A: If your daughter is being bullied, she is probably helpless to fix it. Most children who are bullied cannot make it right on their own and are dependent on the grown-ups to intervene. This is because bullying usually involves a whole situation: the bully, the victim, the witnesses, and often the adults, too. You may need to learn more about the context--does this happen at school? on the playground? with relatives? Ask questions and speak with other parents whose children might also be victimized. Tell your daughter that you will not let her be bullied.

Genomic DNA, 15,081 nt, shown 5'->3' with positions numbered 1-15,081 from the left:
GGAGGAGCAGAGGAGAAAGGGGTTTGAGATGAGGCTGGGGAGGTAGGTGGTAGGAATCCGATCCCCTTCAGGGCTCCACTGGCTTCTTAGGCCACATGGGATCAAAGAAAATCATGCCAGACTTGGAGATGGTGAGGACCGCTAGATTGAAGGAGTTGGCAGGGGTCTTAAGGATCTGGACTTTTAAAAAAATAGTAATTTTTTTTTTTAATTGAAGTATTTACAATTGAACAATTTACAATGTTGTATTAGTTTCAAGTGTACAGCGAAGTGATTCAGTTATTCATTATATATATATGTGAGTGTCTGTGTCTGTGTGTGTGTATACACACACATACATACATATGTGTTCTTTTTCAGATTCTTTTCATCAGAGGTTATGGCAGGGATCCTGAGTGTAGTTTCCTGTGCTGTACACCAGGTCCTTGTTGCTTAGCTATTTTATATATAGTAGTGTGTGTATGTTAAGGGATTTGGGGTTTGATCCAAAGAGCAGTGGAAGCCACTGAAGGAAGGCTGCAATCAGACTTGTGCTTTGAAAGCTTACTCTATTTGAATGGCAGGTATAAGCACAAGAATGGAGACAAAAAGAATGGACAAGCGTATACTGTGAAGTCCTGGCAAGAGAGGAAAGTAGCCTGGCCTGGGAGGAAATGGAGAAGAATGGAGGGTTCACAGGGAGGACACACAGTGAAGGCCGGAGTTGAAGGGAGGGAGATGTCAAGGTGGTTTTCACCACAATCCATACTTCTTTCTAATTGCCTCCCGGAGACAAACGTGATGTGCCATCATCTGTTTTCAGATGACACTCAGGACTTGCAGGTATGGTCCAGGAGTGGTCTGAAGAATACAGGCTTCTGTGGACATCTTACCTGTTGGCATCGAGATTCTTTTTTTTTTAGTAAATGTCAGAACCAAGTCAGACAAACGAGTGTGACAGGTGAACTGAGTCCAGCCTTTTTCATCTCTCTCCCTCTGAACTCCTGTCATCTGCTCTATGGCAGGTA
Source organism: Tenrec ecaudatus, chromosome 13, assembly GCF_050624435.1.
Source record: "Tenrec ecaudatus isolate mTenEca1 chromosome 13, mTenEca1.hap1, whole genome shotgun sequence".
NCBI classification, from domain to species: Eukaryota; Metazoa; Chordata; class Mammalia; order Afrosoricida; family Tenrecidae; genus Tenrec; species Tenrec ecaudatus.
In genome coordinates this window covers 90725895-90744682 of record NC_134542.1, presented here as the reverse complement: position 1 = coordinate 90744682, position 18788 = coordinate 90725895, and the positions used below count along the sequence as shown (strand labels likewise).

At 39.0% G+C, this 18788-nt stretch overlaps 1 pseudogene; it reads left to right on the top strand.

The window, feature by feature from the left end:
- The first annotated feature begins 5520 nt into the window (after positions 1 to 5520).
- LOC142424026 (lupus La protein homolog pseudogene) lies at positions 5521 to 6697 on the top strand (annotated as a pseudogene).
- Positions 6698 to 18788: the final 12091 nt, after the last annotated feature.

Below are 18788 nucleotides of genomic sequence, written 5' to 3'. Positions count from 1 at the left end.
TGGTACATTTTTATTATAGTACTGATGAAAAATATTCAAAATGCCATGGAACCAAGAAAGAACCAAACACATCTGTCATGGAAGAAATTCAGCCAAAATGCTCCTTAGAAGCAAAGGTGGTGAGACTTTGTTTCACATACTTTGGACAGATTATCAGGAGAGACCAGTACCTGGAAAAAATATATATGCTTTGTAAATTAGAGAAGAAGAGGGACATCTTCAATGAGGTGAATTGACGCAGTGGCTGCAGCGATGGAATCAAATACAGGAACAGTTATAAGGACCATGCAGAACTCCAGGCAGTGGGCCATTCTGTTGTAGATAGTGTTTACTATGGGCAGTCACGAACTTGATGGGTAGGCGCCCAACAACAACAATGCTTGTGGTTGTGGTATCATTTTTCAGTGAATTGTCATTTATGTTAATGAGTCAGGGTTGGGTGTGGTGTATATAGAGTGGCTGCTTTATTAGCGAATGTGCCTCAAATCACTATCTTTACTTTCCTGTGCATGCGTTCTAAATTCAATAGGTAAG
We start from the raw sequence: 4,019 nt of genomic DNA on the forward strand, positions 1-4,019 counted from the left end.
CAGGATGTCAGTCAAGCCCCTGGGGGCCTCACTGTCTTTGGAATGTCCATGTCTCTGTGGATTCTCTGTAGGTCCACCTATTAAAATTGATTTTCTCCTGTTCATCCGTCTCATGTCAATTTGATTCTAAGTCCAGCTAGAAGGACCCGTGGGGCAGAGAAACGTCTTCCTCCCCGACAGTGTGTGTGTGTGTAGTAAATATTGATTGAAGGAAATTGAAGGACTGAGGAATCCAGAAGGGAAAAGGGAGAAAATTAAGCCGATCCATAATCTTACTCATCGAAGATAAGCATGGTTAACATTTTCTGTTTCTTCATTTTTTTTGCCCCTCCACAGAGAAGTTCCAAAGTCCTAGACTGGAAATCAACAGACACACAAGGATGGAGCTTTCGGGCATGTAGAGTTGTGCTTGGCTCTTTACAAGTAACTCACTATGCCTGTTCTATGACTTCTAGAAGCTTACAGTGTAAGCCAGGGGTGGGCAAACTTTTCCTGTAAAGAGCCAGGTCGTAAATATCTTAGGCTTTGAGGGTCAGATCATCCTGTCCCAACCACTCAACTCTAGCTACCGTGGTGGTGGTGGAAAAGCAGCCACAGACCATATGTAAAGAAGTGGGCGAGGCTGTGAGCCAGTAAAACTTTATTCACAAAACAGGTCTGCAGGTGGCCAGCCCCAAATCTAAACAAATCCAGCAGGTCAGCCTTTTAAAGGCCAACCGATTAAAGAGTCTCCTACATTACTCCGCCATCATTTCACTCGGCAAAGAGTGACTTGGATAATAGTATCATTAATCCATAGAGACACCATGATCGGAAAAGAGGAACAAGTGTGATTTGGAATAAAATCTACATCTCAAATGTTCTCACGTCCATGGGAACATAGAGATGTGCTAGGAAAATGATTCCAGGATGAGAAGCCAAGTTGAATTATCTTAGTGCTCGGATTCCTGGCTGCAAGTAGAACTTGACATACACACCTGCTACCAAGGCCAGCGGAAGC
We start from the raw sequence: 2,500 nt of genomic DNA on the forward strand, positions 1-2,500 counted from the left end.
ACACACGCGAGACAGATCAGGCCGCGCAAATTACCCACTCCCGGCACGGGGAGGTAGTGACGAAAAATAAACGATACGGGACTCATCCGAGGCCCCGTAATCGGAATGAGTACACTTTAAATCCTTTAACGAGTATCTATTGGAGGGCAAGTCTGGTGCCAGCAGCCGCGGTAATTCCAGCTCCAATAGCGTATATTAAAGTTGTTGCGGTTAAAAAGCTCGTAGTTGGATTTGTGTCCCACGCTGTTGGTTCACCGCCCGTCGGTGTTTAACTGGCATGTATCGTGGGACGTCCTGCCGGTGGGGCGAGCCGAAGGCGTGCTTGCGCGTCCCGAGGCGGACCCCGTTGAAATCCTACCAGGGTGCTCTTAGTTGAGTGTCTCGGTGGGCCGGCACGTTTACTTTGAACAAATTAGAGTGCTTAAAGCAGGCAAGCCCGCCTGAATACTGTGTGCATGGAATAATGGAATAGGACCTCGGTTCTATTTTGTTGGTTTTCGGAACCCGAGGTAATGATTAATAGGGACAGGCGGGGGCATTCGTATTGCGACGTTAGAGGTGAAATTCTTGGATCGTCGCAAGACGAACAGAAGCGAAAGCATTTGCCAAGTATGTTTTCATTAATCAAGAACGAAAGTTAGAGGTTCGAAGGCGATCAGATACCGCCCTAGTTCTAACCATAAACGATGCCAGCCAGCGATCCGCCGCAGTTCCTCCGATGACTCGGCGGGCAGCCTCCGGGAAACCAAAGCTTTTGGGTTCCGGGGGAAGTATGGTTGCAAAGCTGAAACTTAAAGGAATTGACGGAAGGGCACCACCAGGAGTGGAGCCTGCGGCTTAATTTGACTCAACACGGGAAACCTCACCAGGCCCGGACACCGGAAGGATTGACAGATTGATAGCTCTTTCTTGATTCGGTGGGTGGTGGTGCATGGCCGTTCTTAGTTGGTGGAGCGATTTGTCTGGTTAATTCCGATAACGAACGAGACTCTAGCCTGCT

It may be helpful to meet with the other child, the child's parents, and the teacher. If your daughter is not being bullied, but you are concerned about the possibility in the future, the best way to protect her is to maintain an honest communication and a loving relationship with her. This way, she will develop confidence in herself and in you, too. And if she experiences a problem down the line, she will come to you because she trusts you. Trying to "teach" a child to stand up to bullying is not likely to work.